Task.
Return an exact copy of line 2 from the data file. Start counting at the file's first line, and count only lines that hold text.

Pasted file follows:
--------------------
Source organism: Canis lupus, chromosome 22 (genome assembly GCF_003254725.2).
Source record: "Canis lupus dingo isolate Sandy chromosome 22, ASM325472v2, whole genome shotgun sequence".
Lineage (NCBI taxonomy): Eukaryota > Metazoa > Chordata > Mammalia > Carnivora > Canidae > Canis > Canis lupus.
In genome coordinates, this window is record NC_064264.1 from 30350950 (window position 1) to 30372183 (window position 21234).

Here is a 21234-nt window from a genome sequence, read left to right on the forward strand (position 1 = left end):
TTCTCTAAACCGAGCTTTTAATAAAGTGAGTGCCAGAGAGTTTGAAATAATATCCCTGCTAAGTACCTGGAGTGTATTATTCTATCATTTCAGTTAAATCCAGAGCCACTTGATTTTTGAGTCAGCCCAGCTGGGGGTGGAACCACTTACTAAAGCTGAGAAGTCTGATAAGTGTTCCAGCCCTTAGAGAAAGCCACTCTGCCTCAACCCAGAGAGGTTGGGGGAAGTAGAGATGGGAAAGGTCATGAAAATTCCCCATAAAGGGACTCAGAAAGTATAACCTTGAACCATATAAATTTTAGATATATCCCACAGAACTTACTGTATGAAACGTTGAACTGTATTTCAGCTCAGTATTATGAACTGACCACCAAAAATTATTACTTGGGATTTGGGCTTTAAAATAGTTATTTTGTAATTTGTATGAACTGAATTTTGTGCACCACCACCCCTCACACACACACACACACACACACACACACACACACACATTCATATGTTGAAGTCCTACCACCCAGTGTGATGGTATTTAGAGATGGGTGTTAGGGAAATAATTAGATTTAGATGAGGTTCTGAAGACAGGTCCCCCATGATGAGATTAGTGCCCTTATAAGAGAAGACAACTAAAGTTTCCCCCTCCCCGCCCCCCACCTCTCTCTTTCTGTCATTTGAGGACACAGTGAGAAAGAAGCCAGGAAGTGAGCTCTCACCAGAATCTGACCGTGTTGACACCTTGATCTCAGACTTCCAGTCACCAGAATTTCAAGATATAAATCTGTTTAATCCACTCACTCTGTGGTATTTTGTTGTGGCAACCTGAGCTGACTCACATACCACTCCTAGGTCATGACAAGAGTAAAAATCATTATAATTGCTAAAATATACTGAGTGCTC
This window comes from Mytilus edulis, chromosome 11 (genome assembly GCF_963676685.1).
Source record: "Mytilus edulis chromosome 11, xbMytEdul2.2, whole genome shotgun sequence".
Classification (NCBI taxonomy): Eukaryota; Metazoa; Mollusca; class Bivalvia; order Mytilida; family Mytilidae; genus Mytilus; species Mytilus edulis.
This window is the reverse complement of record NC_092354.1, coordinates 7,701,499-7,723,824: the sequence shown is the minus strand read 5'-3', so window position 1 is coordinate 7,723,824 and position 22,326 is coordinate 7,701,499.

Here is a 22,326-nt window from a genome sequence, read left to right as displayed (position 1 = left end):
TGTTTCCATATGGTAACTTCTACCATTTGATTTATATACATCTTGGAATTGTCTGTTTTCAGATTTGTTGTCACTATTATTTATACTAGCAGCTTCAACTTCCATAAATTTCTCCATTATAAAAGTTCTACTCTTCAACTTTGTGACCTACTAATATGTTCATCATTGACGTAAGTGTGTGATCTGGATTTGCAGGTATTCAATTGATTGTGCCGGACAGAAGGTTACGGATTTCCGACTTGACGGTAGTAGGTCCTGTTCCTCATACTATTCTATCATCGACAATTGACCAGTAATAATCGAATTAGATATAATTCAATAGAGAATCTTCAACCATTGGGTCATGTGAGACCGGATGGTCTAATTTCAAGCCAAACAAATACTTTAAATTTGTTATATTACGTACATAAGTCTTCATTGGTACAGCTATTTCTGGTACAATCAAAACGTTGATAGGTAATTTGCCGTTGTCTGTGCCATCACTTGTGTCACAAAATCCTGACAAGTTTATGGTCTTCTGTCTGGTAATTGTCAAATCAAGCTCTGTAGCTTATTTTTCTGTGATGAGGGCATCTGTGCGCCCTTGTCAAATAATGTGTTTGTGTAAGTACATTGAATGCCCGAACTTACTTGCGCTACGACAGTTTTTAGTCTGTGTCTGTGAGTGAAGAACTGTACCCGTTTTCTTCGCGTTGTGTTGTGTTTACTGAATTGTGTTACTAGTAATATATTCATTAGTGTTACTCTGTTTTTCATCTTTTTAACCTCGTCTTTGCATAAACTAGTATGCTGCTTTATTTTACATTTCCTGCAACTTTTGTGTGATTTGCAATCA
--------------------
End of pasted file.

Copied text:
Source record: "Canis lupus dingo isolate Sandy chromosome 22, ASM325472v2, whole genome shotgun sequence".